Obese Pregnant Women Use More Health Care Services than Non-Obese Pregnant Women

Obesity during pregnancy is associated with greater use of health care services and longer hospital stays, according to a recent study from the Centers for Disease Control and Prevention (CDC) and Kaiser Permanente Northwest Center for Health Research. The study, published in the April 3, 2008, issue of the New England Journal of Medicine, is the first to quantitatively document the effect of obesity during pregnancy on the use of health care services.

Using data from 13,442 pregnancies that resulted in a live birth or stillbirth between 2001 and 2004, researchers found that obese pregnant women had longer hospital stays, more obstetrical ultrasounds, used more outpatient medications, and were more likely to be seen by physicians than nurse midwives and nurse practitioners compared with their normal weight counterparts. The primary reasons for the increased utilization of these services were increases in cesarean section and obesity-related high risk conditions.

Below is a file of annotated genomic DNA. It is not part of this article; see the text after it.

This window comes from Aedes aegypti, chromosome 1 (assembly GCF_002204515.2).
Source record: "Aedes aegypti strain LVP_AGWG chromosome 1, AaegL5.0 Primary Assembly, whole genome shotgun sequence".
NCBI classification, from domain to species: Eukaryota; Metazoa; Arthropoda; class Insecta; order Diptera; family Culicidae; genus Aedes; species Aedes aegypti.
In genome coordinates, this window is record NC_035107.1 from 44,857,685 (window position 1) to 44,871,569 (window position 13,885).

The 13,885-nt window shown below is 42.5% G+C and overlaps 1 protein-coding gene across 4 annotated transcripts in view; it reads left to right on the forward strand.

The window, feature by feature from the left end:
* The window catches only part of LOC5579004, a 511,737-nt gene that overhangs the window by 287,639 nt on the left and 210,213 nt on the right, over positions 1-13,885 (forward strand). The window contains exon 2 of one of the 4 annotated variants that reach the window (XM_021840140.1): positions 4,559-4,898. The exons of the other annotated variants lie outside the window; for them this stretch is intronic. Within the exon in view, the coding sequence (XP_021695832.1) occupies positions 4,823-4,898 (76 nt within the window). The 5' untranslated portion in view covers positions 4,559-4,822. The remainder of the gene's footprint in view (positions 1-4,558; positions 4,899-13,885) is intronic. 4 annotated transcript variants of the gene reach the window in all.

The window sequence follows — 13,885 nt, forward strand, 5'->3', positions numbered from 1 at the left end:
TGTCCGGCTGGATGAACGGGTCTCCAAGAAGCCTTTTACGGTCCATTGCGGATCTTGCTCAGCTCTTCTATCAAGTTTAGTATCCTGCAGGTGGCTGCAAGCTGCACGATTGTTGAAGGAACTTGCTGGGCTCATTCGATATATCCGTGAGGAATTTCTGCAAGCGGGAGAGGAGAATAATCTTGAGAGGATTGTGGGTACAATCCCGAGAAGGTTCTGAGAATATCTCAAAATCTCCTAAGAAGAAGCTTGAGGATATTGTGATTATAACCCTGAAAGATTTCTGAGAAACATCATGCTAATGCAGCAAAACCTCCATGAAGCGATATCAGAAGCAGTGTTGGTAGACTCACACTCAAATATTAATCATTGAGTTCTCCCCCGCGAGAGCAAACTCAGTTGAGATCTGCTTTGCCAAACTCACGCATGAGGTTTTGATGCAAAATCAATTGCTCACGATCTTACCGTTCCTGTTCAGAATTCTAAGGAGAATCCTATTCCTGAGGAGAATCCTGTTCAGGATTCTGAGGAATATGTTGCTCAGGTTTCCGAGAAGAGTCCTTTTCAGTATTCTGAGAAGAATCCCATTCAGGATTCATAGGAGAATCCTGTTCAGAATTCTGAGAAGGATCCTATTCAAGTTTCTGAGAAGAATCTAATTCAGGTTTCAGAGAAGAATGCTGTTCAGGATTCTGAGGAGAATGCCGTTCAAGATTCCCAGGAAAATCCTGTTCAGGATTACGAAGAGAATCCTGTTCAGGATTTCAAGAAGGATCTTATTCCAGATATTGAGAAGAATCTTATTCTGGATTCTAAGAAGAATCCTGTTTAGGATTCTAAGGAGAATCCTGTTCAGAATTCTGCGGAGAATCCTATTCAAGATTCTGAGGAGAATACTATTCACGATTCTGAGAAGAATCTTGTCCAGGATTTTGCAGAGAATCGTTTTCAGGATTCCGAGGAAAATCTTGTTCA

“These are very important findings for women who are thinking of having children, not just because of the increased costs of obesity and pregnancy, but also because of the increased health risks for mother and baby,” says Mark Hornbrook, PhD., an author on the study and chief scientist at the Kaiser Permanente Center for Health Research in Portland, Ore. “If obese women can lose weight before they become pregnant, it will help them avoid complicated and costly procedures during their pregnancies.”

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